Sponsored by:

Comment, blog & share photos

Log in | Become a member
The Honolulu Advertiser
Posted on: Wednesday, April 25, 2001

UH-Manoa faculty gives contract mixed reviews

 •  Teachers put stamp on $125 million deal
 •  Testing, events now casualties of walkout
 •  Students expected to quiz teachers on strike
 •  Honolulu's youth theater hit hard by teacher strike
 •  Q&A: Students, teachers in race to catch up
 •  School traffic gets heads-up
 •  Previous story: DOE develops poststrike rules
 •  See the tentative agreement between the Hawaii State Teachers Association and the state Board of Education (Adobe Acrobat Reader is required)
 •  Advertiser special: The Teacher Contract Crisis

By Jennifer Hiller
Advertiser Education Writer

At a campus that has suffered one financial and psychological blow after another for the better part of a decade, a proposed contract that ended the 13-day faculty strike is getting mixed reviews for how big of a Band-Aid it provides the troubled university.

UHPA Executive Director J.N. Musto points to reinvigoration.

Advertiser library photo

While officials with the University of Hawai'i Professional Assembly have said the contract will "stop the bleeding" even though it doesn't solve all of UH's salary ills, some professors at the Manoa campus are bemoaning terms of the settlement — especially the money. And faculty members who voted overwhelmingly in favor of going out on strike seem unlikely to approve their new contract with the same enthusiasm they took to the picket lines.

Through e-mail, fliers and water cooler talk, faculty members are dissecting the minutiae of their contract.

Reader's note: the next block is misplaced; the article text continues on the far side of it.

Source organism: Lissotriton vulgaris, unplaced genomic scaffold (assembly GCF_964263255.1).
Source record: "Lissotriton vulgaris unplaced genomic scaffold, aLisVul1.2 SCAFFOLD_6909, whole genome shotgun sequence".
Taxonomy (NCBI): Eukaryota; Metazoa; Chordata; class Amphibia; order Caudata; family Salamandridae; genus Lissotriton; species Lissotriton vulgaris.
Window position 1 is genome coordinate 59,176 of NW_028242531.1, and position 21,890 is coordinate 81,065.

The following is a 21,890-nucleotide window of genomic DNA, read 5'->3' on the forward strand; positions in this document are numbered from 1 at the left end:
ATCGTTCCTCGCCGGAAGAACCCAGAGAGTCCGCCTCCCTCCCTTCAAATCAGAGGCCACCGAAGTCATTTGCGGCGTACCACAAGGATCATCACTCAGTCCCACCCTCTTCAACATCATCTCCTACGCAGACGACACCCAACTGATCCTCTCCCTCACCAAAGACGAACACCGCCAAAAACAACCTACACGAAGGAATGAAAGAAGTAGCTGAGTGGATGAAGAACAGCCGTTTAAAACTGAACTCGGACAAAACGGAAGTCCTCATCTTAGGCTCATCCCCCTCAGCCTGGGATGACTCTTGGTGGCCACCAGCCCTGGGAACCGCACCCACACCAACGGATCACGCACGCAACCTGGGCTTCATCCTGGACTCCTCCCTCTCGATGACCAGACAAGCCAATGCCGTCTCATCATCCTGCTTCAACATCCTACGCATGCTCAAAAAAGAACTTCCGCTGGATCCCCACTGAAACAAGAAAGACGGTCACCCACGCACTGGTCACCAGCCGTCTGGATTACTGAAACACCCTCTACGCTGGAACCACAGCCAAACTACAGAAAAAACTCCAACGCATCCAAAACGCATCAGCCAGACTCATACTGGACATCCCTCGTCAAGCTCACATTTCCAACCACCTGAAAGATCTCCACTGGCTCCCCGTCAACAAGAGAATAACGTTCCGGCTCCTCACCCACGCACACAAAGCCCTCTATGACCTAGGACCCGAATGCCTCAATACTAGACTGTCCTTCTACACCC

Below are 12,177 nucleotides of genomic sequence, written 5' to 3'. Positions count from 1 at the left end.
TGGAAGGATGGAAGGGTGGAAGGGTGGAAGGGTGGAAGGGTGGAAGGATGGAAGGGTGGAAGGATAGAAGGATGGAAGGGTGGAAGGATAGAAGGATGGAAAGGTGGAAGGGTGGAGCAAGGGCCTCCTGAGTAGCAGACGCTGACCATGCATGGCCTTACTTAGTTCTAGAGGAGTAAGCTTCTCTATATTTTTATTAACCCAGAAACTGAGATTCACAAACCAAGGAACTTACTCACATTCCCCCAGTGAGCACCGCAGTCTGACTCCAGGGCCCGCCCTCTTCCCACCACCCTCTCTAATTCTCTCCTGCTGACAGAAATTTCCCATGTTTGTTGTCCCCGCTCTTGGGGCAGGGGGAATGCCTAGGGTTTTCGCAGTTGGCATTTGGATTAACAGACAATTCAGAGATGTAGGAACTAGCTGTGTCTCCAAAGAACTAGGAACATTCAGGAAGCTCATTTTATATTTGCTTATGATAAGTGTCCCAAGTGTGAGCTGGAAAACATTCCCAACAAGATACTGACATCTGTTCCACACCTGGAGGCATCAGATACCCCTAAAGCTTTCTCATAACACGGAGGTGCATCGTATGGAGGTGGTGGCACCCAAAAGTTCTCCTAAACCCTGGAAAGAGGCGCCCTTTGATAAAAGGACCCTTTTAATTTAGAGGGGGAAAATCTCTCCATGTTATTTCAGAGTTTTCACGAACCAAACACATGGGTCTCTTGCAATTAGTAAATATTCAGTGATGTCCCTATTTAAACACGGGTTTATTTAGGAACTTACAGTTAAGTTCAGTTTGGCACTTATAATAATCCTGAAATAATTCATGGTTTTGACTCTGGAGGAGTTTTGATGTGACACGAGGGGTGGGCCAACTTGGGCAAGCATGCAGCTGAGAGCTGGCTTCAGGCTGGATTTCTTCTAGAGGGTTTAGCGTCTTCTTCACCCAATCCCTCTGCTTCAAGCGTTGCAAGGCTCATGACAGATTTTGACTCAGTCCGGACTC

UHPA came away with a 12 percent settlement package. It gives professors $2,325 the first year and 6 percent in the second year. For someone earning an average salary of $57,000, the first-year increase is equivalent to a 4 percent raise. But for those faculty members earning higher-than-average salaries, the first year across-the-board raise is lower.

Jon Van Dyke, a law professor, said he will vote in favor of the contract with reluctance. While he is glad that faculty members will no longer have to work without a contract, he said the UHPA settlement does little to address the problems of retention and recruitment. Law school professors are being offered jobs at similar universities for double the salary they earn here, he said.

"We're of course happy that the people at the lowest rungs improved," he said. "The rest of us are feeling a little bit stupid here because our salaries are so below the market."

Manoa faculty members earn less than their colleagues nationwide, even when the cost of living is not taken into account, according to a comparison study.

Some, like Van Dyke, will lose money this year because of the strike. The first-year raise and an $1,155 stipend for weekend makeup work won't cover the salary he lost on the picket line.

"I lost quite a bit more salary than I'm going to make up in the next year," Van Dyke said. "I think once the dust settles, it will be viewed as a major failure by our leadership."

UHPA officials are visiting all campuses this week to discuss the proposed settlement, and professors will cast ballots through Friday. Votes will be tallied Saturday morning, with the results announced at noon.

Near the UHPA ballot boxes Jerome Comcowich, a specialist in the School of Ocean and Earth Science Technology, passed out leaflets that read: "Proposed Settlement Pathetic. Vote No!"

"The significant problem we have is not just hiring young faculty but retaining the older, experienced faculty," Comcowich said. "That is devastating. It's a very critical relationship between the senior faculty and the junior faculty."

Robert Blust, a linguistics professor at Manoa, said the terms of the settlement are not strong enough to overcome negative publicity about the statewide strike that could discourage talented professors and graduate students from coming to Hawai'i.

"It's not helping us recruit. It's not helping us retain," he said, emphasizing competition.

Philip Moravcik, a specialist in the Water Resources Research Center, said that as one of the lower-paid faculty members at UH, he is glad to have the new contract. "I think given the circumstances, this is probably a pretty good settlement," he said.

J.N. Musto, UHPA executive director, said of the strike outcome: "I think they have debunked some notions that they were unwilling to work together or come together, and I think there's no doubt that the broad view is that this has reinvigorated the faculty."